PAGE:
If the US raises central bank (CB) rates this year, it looks like it would be the only major economy to do so. So far in 2016, major economies are either lowering rates, or leaving them steady. The ECB, for instance, hasn’t changed rates yet in 2016. But, that’s because they are at all time lows of 0%. Other European countries, such as Sweeden, Denmark and Switzerland, have been experimenting with a so-called Negative Interest Rates Policy (NIRP).
So, who is raising rates? Looking at the list of rate changes in the first 5 months of 2016, the two largest countries to of raised rates are Argentina and Denmark.
Argentina. According to the IMF, at less than 1/30th the size of US GDP, Argentina is ranked 21 in the world for GDP in 2015. But, not only is the largest economy to raise rates this year relatively small, it is raising rates to combat hyperinflation after years of printing their currency, a result of years of political corruption of populist leaders printing to meet campaign promises. So, it should not surprise anyone that they raised rates from 35.43% to 36.9%. On the plus side, this is lower than their all-time high of 1390%. I also heard from a resident of Argentina that they recently elected a leader who is restoring a free market to Argentina, and trying to reign in the craziness that lead to constant depreciation of their peso. That friend cautioned, however, that it will take years for the reforms to take hold and restore this economy. I was a bit more optimistic about the pace until I saw that they had to raise rates again.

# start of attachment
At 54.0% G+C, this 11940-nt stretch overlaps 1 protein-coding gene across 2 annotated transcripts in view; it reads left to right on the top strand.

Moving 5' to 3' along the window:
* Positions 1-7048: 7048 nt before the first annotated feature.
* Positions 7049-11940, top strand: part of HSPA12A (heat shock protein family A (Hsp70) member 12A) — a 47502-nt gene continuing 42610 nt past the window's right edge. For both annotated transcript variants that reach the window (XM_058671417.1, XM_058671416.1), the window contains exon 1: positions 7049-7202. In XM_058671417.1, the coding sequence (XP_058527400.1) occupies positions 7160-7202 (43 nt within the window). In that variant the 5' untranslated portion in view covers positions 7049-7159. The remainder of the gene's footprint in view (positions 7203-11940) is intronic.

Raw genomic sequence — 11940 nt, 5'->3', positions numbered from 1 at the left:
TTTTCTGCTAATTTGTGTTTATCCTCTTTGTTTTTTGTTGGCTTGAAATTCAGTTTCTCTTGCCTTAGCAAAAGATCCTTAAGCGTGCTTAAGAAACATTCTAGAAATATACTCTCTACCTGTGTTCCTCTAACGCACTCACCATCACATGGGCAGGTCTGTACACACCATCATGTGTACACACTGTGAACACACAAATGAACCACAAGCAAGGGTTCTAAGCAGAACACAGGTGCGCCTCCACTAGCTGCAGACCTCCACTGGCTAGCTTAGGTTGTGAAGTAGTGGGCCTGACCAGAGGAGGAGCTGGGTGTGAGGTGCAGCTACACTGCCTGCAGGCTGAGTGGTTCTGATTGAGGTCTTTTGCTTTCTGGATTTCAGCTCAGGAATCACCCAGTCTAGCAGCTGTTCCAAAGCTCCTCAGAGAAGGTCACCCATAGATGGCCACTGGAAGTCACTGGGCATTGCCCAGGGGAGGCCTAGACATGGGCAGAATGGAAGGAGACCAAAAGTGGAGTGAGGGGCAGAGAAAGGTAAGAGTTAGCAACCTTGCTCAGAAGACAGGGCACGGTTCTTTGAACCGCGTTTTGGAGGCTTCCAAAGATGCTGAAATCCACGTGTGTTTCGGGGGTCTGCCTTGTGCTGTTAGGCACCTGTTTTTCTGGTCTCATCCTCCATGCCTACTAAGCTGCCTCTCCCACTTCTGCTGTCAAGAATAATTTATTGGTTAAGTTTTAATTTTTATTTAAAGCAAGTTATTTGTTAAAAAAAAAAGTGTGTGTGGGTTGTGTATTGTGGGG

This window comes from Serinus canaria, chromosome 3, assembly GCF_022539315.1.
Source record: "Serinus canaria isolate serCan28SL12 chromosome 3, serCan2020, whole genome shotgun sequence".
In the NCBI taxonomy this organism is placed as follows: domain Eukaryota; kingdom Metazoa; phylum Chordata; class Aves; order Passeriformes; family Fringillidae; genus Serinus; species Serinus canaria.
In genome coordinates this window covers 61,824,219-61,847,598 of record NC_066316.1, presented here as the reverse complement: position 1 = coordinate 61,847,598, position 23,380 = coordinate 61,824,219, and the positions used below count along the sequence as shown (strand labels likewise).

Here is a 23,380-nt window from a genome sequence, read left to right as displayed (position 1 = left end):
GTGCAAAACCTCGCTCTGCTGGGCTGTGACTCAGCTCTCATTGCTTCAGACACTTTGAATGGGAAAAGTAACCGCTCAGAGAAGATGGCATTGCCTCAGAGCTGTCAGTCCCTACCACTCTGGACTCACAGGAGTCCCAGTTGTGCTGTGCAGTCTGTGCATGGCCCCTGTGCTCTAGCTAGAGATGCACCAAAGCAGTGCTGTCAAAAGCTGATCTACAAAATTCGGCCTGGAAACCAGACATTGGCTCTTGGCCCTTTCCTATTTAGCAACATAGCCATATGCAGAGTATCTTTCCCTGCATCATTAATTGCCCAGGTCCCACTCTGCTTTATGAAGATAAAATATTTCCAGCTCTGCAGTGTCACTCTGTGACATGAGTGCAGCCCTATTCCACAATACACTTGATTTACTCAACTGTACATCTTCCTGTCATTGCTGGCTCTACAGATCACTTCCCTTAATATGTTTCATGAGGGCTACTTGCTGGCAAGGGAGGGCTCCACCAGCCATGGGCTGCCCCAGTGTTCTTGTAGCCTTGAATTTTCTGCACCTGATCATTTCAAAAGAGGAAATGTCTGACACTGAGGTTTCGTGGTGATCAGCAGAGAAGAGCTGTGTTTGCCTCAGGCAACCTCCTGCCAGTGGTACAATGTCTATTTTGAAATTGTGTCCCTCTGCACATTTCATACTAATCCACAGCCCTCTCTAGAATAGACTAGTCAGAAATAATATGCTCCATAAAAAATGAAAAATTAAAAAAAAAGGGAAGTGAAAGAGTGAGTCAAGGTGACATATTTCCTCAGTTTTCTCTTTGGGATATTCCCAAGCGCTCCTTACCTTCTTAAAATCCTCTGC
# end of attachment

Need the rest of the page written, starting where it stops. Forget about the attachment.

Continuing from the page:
Denmark. At half the size of Argentina, the IMF ranks them in 36th place for GDP. If you believe that central bank depository interest charges are “negative interest rates”, then they kicked off the year by raising their CB rate from -0.75% to -0.65%. Many don’t expect another increase until next year, and don’t expect to see positive rates until at least 2018.
The two largest economies to raise rates so far this year are, in fact both relatively small compared to the US, EU, China and Japan. And, clearly, they are both in extreme situations, one fighting hyperinflation, the other fighting deflation. Neither move is an ordinary increase designed to cool off an overheating economy to smooth out the business cycle, the primary justification for why the US has claimed it raised rates in the past.
If the US raises rates this year, it looks like it could be very much alone in the world. In my lifetime, I have never seen such a context. Not sure it mattered prior to my lifetime as the economy wasn’t globally connected back then. This is history in the making. Can the US raise rates in a global context where the world is combating slowing growth, deflation, and in a few countries, currency printing induced hyperinflation?